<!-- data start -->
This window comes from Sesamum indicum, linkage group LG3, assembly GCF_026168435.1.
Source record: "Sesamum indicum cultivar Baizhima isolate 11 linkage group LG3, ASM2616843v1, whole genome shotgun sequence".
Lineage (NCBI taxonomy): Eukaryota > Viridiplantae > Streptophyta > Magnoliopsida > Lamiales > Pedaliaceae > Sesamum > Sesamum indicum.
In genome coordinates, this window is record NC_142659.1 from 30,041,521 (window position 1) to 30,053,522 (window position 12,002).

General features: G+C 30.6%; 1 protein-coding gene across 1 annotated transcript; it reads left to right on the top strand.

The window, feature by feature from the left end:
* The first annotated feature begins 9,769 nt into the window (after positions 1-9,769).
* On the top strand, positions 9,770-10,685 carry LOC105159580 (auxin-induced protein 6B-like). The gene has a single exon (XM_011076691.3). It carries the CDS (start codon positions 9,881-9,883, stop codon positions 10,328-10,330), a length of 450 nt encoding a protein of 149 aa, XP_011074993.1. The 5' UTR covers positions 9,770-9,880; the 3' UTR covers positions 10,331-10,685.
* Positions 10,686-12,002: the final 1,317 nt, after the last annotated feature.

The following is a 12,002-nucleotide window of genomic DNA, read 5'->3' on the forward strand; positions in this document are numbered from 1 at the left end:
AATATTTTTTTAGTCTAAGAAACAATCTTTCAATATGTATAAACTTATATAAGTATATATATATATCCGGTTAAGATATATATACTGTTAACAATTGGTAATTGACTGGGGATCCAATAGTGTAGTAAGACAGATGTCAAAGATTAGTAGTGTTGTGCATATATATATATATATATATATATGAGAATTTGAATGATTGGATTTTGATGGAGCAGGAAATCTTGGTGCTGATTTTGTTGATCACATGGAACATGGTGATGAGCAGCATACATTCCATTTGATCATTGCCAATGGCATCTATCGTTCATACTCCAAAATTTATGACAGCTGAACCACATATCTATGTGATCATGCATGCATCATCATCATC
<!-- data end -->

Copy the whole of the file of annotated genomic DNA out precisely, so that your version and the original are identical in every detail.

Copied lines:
This window comes from Sesamum indicum, linkage group LG3, assembly GCF_026168435.1.
Source record: "Sesamum indicum cultivar Baizhima isolate 11 linkage group LG3, ASM2616843v1, whole genome shotgun sequence".
Lineage (NCBI taxonomy): Eukaryota > Viridiplantae > Streptophyta > Magnoliopsida > Lamiales > Pedaliaceae > Sesamum > Sesamum indicum.
In genome coordinates, this window is record NC_142659.1 from 30,041,521 (window position 1) to 30,053,522 (window position 12,002).

General features: G+C 30.6%; 1 protein-coding gene across 1 annotated transcript; it reads left to right on the top strand.

The window, feature by feature from the left end:
* The first annotated feature begins 9,769 nt into the window (after positions 1-9,769).
* On the top strand, positions 9,770-10,685 carry LOC105159580 (auxin-induced protein 6B-like). The gene has a single exon (XM_011076691.3). It carries the CDS (start codon positions 9,881-9,883, stop codon positions 10,328-10,330), a length of 450 nt encoding a protein of 149 aa, XP_011074993.1. The 5' UTR covers positions 9,770-9,880; the 3' UTR covers positions 10,331-10,685.
* Positions 10,686-12,002: the final 1,317 nt, after the last annotated feature.

The following is a 12,002-nucleotide window of genomic DNA, read 5'->3' on the forward strand; positions in this document are numbered from 1 at the left end:
AATATTTTTTTAGTCTAAGAAACAATCTTTCAATATGTATAAACTTATATAAGTATATATATATATCCGGTTAAGATATATATACTGTTAACAATTGGTAATTGACTGGGGATCCAATAGTGTAGTAAGACAGATGTCAAAGATTAGTAGTGTTGTGCATATATATATATATATATATATATGAGAATTTGAATGATTGGATTTTGATGGAGCAGGAAATCTTGGTGCTGATTTTGTTGATCACATGGAACATGGTGATGAGCAGCATACATTCCATTTGATCATTGCCAATGGCATCTATCGTTCATACTCCAAAATTTATGACAGCTGAACCACATATCTATGTGATCATGCATGCATCATCATCATC